International volunteers work to protect reef in NQ

Hinchinbrook wetlands benefit from volunteer tree planters


Some 15,000 trees are being planted around Hinchinbrook wetlands in a bid to rejuvenate the land.

Christoffer Thomsen, of Denmark, is one of the international volunteers planting trees on grazing land on the Hinchinbrook.

Christoffer Thomsen, of Denmark, is one of the international volunteers planting trees on grazing land on the Hinchinbrook.

A MASS planting of about 15,000 trees is underway in the Hinchinbrook in a bid to restore coastal wetlands and improve water quality flowing into the Great Barrier Reef.

The trees are being planted across about 60 hectares in wetlands adjacent to rivers and streams in the lower Palm Creek area.

More than 6000 trees have been planted so far at Mungulla Station and neighbouring properties near Ingham over the past through months under the program which is being undertaken by Greening Australia and Australian Conservation Volunteers Australia.

Greening Australia, through its Reef Aid program, is working with landholders to rebuild eroding gullies and restore coastal wetlands across the catchment.

Conservation Volunteers Australia is coordinating the tree planting, with international visitors among those getting involved in the project.

Conservation Volunteers Australia Townsville Regional Manager Sharon Marks said the volunteers were from all different backgrounds and ages.

“They come from all over the world like Korea, Denmark and Germany and stay a week at Mungalla Station helping with weeds, planting trees, collecting seeds and working in the nursery as part of the restoration works,” Ms Marks said.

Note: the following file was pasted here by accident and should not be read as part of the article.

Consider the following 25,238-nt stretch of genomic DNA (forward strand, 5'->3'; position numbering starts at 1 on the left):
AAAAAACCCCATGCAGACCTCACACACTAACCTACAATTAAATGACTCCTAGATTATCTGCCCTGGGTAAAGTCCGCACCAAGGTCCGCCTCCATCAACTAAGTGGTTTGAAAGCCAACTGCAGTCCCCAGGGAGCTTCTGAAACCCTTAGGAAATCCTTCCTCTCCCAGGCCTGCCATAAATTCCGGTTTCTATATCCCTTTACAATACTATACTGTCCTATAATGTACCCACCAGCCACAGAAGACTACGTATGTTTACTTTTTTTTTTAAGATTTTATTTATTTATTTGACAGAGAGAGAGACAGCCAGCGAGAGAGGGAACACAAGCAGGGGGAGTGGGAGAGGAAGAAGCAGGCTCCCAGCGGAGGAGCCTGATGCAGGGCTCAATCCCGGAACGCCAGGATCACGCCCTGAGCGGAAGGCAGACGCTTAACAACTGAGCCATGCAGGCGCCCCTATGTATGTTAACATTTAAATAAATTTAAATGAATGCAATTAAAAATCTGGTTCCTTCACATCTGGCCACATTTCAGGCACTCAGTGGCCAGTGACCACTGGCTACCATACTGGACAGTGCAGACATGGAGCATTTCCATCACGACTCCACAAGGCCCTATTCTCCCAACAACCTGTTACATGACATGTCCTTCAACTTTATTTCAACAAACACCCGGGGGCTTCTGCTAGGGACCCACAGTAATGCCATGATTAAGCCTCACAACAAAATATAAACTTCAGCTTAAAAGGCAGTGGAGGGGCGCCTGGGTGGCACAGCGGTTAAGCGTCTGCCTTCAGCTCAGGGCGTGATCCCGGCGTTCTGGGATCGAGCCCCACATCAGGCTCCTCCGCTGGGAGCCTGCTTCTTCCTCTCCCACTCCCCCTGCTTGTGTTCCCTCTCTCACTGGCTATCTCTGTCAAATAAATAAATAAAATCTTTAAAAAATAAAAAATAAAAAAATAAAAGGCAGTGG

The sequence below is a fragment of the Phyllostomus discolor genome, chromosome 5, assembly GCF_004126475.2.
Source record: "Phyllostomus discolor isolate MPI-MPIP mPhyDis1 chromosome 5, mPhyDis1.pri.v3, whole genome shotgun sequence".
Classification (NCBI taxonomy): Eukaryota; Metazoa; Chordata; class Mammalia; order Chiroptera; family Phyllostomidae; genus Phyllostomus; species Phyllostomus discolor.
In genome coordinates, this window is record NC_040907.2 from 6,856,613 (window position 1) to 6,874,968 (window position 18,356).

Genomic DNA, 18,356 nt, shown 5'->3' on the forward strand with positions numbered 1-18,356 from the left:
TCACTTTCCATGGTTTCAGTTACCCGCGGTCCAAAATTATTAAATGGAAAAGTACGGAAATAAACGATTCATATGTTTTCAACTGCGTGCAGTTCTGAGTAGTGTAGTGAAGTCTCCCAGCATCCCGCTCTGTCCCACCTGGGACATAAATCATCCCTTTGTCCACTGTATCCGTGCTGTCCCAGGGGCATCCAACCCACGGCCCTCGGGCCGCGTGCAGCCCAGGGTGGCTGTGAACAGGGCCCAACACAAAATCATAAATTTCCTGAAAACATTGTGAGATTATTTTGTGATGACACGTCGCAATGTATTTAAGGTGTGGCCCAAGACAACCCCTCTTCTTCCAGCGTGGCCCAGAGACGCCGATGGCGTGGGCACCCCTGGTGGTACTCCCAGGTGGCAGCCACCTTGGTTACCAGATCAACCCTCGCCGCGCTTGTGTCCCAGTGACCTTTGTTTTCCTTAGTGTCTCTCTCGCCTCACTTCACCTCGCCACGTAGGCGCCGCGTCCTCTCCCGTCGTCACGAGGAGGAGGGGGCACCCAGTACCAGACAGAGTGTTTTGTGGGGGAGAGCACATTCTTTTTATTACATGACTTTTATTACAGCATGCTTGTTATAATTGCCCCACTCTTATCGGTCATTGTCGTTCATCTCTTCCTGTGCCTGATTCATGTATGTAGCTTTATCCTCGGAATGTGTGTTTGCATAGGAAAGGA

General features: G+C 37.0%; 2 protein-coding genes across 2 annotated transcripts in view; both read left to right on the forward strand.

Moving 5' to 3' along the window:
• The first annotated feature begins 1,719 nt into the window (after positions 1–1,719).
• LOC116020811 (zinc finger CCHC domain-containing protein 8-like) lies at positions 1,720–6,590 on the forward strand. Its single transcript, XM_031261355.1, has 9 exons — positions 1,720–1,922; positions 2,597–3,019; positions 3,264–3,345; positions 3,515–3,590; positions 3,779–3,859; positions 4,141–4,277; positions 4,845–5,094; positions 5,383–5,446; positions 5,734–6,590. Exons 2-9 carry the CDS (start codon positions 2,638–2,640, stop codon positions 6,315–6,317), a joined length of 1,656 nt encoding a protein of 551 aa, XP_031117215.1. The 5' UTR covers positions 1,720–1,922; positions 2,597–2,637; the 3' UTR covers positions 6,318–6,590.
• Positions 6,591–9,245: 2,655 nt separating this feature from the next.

“They also get to experience some of the outback, the indigenous culture at Mungalla and they tour the region.

“Sometimes we get up to three teams with nearly 30 volunteers onsite but generally there will be just one team of international volunteers plus the Skilling Queenslanders for Work local trainees who are doing a 23-week traineeship in Conservation and Land Management.”

Greening Australia Project Manager Niall Connolly said the revegetation efforts supported habitat connectivity.

“Our focus is on creating new habitat to connect up some of the remnant patches of vegetation in this area,” Dr Connolly said.

“It’s for the benefit of wildlife such as mahogany gliders and birds such as the Nankeen Night-Herons, White-browed Robins and Azure Kingfishers.”

Dr Connolly said partnerships with organisations like Conservation Volunteers Australia were important to enable community volunteers to participate in the restoration works and contribute to helping the Great Barrier Reef.

“At Mungalla we have a great relationship with Jacob Cassady and the Mungalla Management Board which is allowing us to make strides in restoring and protecting the priority coastal wetlands in this area,” he said.

 “A good working relationship with the landholders and enabling the community to participate is absolutely vital.

“Conservation Volunteers Australia have been a great partner to help deliver the on-ground works and enhance the wider community engagement.”


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